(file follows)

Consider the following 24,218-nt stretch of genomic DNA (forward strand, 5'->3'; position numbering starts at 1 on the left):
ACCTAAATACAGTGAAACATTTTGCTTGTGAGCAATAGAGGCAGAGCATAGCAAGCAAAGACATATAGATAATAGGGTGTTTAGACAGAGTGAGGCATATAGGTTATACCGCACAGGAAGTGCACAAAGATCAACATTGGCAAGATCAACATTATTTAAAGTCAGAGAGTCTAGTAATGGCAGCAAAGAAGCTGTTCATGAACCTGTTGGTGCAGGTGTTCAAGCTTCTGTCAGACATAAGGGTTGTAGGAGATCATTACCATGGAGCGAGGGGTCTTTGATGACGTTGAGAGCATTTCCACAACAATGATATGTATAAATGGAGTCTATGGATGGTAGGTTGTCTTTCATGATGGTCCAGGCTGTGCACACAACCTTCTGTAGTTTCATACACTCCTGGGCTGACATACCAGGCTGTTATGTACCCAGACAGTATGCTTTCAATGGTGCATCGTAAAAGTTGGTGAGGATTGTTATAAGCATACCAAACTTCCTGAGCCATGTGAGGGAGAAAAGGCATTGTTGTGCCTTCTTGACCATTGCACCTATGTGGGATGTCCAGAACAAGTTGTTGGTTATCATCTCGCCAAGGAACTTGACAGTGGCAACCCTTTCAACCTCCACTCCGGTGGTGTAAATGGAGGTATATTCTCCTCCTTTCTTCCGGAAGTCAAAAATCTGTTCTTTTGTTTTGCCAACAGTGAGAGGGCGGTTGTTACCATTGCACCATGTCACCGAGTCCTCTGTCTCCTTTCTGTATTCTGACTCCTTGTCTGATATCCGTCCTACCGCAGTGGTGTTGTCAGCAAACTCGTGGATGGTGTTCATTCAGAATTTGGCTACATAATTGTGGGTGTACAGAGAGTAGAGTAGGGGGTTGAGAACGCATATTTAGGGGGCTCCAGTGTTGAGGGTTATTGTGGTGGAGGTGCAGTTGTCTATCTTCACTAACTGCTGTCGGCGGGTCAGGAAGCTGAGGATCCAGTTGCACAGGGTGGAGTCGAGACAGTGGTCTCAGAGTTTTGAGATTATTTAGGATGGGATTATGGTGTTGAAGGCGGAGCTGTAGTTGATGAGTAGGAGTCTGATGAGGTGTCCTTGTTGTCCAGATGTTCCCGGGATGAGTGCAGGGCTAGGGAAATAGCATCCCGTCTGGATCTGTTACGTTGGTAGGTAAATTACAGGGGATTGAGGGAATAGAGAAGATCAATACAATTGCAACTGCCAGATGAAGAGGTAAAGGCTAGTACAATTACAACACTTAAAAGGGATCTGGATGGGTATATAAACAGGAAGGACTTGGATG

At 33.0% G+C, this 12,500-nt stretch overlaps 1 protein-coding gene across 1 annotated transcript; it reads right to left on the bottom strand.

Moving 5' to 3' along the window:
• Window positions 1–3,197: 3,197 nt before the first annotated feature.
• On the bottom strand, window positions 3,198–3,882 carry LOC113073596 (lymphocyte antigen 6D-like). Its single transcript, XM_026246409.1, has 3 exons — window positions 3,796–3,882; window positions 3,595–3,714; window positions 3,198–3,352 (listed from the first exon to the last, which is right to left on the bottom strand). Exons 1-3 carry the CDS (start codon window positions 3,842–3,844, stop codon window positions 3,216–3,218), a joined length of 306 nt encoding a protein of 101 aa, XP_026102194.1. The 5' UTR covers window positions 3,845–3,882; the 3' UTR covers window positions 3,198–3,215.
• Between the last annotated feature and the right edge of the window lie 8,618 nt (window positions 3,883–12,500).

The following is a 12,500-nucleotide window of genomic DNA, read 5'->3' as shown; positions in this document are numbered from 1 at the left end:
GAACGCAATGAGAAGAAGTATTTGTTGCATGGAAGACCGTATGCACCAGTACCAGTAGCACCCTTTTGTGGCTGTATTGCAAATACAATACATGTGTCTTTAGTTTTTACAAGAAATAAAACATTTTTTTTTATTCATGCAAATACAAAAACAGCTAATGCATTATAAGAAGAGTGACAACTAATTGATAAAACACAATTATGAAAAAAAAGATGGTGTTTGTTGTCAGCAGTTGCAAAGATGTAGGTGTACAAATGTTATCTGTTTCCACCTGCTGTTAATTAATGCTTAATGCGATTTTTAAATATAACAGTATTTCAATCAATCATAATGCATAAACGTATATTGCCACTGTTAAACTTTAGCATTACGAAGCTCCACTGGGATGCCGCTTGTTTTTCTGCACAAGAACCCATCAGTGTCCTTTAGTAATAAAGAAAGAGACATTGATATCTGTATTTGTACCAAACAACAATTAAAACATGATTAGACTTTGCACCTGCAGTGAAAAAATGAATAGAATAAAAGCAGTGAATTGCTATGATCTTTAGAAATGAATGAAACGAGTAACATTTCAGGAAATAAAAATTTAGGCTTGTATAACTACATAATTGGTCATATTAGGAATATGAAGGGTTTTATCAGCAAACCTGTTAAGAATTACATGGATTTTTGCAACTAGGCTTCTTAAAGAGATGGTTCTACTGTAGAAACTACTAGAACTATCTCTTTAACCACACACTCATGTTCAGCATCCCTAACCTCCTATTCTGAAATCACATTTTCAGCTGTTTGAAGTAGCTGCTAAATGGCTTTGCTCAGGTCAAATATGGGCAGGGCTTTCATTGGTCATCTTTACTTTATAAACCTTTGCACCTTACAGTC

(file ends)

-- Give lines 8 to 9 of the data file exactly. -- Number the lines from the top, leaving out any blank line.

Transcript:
The following is a 12,500-nucleotide window of genomic DNA, read 5'->3' as shown; positions in this document are numbered from 1 at the left end:
GAACGCAATGAGAAGAAGTATTTGTTGCATGGAAGACCGTATGCACCAGTACCAGTAGCACCCTTTTGTGGCTGTATTGCAAATACAATACATGTGTCTTTAGTTTTTACAAGAAATAAAACATTTTTTTTTATTCATGCAAATACAAAAACAGCTAATGCATTATAAGAAGAGTGACAACTAATTGATAAAACACAATTATGAAAAAAAAGATGGTGTTTGTTGTCAGCAGTTGCAAAGATGTAGGTGTACAAATGTTATCTGTTTCCACCTGCTGTTAATTAATGCTTAATGCGATTTTTAAATATAACAGTATTTCAATCAATCATAATGCATAAACGTATATTGCCACTGTTAAACTTTAGCATTACGAAGCTCCACTGGGATGCCGCTTGTTTTTCTGCACAAGAACCCATCAGTGTCCTTTAGTAATAAAGAAAGAGACATTGATATCTGTATTTGTACCAAACAACAATTAAAACATGATTAGACTTTGCACCTGCAGTGAAAAAATGAATAGAATAAAAGCAGTGAATTGCTATGATCTTTAGAAATGAATGAAACGAGTAACATTTCAGGAAATAAAAATTTAGGCTTGTATAACTACATAATTGGTCATATTAGGAATATGAAGGGTTTTATCAGCAAACCTGTTAAGAATTACATGGATTTTTGCAACTAGGCTTCTTAAAGAGATGGTTCTACTGTAGAAACTACTAGAACTATCTCTTTAACCACACACTCATGTTCAGCATCCCTAACCTCCTATTCTGAAATCACATTTTCAGCTGTTTGAAGTAGCTGCTAAATGGCTTTGCTCAGGTCAAATATGGGCAGGGCTTTCATTGGTCATCTTTACTTTATAAACCTTTGCACCTTACAGTC